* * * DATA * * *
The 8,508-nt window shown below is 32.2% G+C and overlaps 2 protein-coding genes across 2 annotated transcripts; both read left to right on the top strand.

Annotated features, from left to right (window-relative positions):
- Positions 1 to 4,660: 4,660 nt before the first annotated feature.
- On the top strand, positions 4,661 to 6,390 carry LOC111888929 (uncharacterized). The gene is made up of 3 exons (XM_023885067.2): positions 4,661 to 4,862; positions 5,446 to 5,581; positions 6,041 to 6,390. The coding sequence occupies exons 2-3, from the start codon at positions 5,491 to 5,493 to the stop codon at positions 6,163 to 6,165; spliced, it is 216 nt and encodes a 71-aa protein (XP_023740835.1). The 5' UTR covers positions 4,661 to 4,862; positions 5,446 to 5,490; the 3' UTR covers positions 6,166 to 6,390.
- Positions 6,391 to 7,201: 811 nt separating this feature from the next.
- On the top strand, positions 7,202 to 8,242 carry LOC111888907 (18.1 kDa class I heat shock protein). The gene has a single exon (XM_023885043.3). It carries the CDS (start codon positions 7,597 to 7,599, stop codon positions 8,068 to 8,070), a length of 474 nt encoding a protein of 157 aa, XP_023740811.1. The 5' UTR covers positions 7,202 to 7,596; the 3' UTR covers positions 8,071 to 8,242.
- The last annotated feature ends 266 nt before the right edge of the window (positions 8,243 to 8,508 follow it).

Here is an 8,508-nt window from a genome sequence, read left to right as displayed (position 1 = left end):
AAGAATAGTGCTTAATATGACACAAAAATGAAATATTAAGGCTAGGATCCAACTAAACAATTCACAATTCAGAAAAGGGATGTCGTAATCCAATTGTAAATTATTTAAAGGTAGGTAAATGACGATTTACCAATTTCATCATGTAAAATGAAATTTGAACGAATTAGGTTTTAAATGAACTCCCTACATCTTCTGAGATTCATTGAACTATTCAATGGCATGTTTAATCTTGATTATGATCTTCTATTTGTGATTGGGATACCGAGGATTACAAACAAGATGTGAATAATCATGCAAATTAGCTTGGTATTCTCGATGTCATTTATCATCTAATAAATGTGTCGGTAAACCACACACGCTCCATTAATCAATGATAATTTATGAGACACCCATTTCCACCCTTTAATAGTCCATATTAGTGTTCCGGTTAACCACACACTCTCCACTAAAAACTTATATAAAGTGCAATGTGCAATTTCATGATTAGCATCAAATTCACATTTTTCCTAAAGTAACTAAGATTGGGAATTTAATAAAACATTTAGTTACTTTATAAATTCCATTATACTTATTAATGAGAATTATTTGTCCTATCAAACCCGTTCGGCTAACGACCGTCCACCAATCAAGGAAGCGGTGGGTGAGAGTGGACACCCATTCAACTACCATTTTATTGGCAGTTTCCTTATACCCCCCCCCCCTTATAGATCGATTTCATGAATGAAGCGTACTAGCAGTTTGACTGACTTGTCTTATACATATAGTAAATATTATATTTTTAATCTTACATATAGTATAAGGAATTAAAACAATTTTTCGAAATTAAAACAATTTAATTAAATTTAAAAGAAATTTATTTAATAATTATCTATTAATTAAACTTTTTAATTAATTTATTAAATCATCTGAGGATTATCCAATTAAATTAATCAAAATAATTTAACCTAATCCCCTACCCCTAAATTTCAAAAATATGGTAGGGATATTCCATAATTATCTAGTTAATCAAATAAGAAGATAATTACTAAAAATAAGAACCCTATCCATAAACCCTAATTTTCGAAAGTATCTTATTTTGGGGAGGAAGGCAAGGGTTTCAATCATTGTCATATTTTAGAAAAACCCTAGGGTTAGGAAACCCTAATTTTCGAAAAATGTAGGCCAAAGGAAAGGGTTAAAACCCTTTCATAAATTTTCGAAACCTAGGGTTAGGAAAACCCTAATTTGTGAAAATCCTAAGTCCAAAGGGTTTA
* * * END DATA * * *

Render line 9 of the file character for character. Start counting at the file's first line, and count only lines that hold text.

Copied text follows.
AAGAATAGTGCTTAATATGACACAAAAATGAAATATTAAGGCTAGGATCCAACTAAACAATTCACAATTCAGAAAAGGGATGTCGTAATCCAATTGTAAATTATTTAAAGGTAGGTAAATGACGATTTACCAATTTCATCATGTAAAATGAAATTTGAACGAATTAGGTTTTAAATGAACTCCCTACATCTTCTGAGATTCATTGAACTATTCAATGGCATGTTTAATCTTGATTATGATCTTCTATTTGTGATTGGGATACCGAGGATTACAAACAAGATGTGAATAATCATGCAAATTAGCTTGGTATTCTCGATGTCATTTATCATCTAATAAATGTGTCGGTAAACCACACACGCTCCATTAATCAATGATAATTTATGAGACACCCATTTCCACCCTTTAATAGTCCATATTAGTGTTCCGGTTAACCACACACTCTCCACTAAAAACTTATATAAAGTGCAATGTGCAATTTCATGATTAGCATCAAATTCACATTTTTCCTAAAGTAACTAAGATTGGGAATTTAATAAAACATTTAGTTACTTTATAAATTCCATTATACTTATTAATGAGAATTATTTGTCCTATCAAACCCGTTCGGCTAACGACCGTCCACCAATCAAGGAAGCGGTGGGTGAGAGTGGACACCCATTCAACTACCATTTTATTGGCAGTTTCCTTATACCCCCCCCCCCTTATAGATCGATTTCATGAATGAAGCGTACTAGCAGTTTGACTGACTTGTCTTATACATATAGTAAATATTATATTTTTAATCTTACATATAGTATAAGGAATTAAAACAATTTTTCGAAATTAAAACAATTTAATTAAATTTAAAAGAAATTTATTTAATAATTATCTATTAATTAAACTTTTTAATTAATTTATTAAATCATCTGAGGATTATCCAATTAAATTAATCAAAATAATTTAACCTAATCCCCTACCCCTAAATTTCAAAAATATGGTAGGGATATTCCATAATTATCTAGTTAATCAAATAAGAAGATAATTACTAAAAATAAGAACCCTATCCATAAACCCTAATTTTCGAAAGTATCTTATTTTGGGGAGGAAGGCAAGGGTTTCAATCATTGTCATATTTTAGAAAAACCCTAGGGTTAGGAAACCCTAATTTTCGAAAAATGTAGGCCAAAGGAAAGGGTTAAAACCCTTTCATAAATTTTCGAAACCTAGGGTTAGGAAAACCCTAATTTGTGAAAATCCTAAGTCCAAAGGGTTTA